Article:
Commission laments lack of funding for road work

Bids for work in Districts 1, 2 approved by commissioners

Daily Mountain Eagle
Posted 7/21/21

The Walker County Commission on Monday approved two paving project bids, with commissioners lamenting that paving is now expensive and it takes longer to save up to do all the paving that needs to be done. 

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Commission laments lack of funding for road work

Bids for work in Districts 1, 2 approved by commissioners


The Walker County Commission on Monday approved two paving project bids, with commissioners lamenting that paving is now expensive and it takes longer to save up to do all the paving that needs to be done. 

While on the subject, commissioners took time Monday to repeat many arguments made over the years about how expensive it is to pave just a mile of road - and how they have few financial resources to catch up with paving. 

Two projects in Districts 1 and 2 had winning low bids Monday from Good Hope Contracting Co., with each funded in part with $300,000 in state Rebuild Alabama funds. District 1 Commission Keith Davis said Districts 3 and 4 will also get $300,000 each from the fund, with the county getting a total of $1.2 million annually from Rebuild Alabama. 

Chairman Steve Miller said the county has also been "tremendously" helped by additional funding approved by the commission in June. The commission approved dividing up $1.6 million in COVID-19 funding between the districts to use with road projects in the county. The funding was money reimbursed to the county for money spent earlier on COVID-19 needs. 

The commission approved a $961,819.44 bid to resurface and stripe 6 miles of Smith Lake Dam Road (also known as County Road 43) in District 1. It also approved a bid for $492,891.58 to resurface and stripe nearly 4 miles of Nauvoo Road (County Road 11) in District 2.

Davis emphasized that $961,000 was being spent to pave 6 miles of road with asphalt. Meanwhile, the county has 1,100 miles of roads and over 100 bridges.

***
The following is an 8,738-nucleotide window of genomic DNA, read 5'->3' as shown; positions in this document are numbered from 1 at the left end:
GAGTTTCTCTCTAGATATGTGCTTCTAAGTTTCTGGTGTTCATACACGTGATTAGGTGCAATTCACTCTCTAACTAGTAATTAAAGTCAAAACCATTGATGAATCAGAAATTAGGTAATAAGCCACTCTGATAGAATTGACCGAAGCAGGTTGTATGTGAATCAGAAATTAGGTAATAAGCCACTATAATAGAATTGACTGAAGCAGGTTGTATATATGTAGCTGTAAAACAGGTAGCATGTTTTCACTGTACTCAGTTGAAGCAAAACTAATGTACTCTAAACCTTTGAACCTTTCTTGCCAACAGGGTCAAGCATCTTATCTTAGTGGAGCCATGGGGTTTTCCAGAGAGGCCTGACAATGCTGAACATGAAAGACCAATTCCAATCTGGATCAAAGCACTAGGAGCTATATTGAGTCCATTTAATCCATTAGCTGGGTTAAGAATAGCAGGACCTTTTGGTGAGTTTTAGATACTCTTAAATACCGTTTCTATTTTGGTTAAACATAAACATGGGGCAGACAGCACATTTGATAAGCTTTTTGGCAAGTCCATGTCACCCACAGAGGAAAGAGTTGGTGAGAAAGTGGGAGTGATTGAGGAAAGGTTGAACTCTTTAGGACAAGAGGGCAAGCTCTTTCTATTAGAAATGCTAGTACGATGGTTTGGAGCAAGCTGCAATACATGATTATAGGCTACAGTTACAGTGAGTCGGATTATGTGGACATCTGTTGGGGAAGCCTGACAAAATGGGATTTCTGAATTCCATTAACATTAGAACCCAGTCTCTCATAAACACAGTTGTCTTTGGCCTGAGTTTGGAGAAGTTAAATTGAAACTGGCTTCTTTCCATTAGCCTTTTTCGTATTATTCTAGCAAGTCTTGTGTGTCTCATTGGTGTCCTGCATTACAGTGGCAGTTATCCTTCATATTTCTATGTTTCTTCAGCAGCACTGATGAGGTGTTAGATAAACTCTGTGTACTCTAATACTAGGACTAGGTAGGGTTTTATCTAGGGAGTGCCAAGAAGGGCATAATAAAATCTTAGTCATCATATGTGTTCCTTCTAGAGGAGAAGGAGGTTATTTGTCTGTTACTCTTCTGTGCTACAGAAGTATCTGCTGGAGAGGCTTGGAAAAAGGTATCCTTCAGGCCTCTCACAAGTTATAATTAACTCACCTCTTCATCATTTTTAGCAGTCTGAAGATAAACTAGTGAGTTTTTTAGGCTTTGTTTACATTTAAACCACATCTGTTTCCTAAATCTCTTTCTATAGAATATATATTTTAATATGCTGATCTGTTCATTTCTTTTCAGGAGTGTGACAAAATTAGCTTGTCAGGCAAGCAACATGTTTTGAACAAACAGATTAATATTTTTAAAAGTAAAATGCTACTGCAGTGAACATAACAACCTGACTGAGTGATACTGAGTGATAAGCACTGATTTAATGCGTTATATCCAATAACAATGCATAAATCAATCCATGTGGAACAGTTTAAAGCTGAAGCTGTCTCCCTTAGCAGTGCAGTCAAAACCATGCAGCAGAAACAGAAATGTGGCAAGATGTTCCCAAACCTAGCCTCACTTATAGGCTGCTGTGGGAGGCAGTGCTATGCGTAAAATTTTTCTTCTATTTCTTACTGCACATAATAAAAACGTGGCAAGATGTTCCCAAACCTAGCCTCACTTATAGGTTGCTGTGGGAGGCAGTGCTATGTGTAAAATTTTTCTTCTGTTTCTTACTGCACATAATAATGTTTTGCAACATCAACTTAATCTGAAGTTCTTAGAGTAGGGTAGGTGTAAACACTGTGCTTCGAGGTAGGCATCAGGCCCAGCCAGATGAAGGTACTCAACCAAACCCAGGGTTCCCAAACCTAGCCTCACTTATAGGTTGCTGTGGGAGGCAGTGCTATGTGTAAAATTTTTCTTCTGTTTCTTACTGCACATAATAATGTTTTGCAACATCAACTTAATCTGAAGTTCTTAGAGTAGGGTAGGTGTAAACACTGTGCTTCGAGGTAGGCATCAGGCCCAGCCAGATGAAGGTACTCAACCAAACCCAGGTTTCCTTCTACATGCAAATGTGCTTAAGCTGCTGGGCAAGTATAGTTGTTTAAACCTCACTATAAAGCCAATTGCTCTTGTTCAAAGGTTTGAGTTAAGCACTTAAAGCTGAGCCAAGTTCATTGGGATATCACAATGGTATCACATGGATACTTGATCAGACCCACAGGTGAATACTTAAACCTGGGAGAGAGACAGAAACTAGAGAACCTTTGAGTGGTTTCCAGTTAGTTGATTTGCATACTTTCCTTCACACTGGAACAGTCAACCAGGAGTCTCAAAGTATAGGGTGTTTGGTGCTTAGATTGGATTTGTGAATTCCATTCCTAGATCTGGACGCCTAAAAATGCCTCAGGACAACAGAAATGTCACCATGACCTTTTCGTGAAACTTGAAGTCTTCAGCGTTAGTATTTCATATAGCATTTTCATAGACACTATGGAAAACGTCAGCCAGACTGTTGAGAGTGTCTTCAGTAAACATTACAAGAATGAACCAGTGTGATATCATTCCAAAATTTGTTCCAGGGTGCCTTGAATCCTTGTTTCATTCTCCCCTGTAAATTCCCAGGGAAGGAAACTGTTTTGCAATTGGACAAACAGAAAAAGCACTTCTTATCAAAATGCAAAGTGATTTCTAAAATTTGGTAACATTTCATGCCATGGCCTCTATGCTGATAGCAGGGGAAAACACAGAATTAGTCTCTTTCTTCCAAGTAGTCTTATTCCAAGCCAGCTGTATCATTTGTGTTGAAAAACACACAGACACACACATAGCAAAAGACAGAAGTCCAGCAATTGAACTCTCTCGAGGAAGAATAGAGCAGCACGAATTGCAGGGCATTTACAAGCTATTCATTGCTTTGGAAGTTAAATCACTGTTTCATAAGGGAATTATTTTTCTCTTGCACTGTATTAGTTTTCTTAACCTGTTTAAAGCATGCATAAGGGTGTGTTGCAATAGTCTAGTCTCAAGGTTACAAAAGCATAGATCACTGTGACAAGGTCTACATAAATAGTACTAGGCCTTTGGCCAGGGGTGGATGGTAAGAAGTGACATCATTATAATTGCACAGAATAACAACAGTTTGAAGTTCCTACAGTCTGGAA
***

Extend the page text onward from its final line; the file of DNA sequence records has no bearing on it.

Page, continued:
"District 1's district budget per year is $800,000 a year. That is to employ the workers we have to maintain the right of ways, the brush, stripe lines, fix potholes, put pipes in - all the various things we do. That's is what we've got to maintain 222 miles of road in District 1, and 10 bridges," Davis said. 

"So you can see the funding deficit the county and these gentlemen up here face each and every day," he said, noting it might take three years to complete paving of all 11 miles of Smith Lake Dam Road, as it takes a while to save up the necessary funds. He noted it is the most heavily traveled road in the district. 

"We thought $100,000 a mile, Glenn, was high to pay," Davis said to Assistant County Engineer Glenn Peek. "Now, we're paying $160,000 a mile by the time you stripe it and do the sides and curbs like they should be," among other details.

He said the commission will proceed with the bids "because I'm afraid of what it will be in six months the way prices are going." 

Half of his $800,000 budget goes to labor, and half of the labor is part-time. Eight crew men are working in the district. 

"Funding is a key issue for infrastructure that we are going to have to address statewide, nationwide and also in this county if we are going to maintain a viable road system," Davis said. 

District 4 Commissioner Steven Aderholt said the day the new state gas tax law was signed last year, "asphalt companies in the State of Alabama increased their prices by 20 percent as well. All. There are things just completely outside of our control." He also noted counties in the state have fewer revenue sources and the coal tax revenue has dropped off that was once helpful for paving.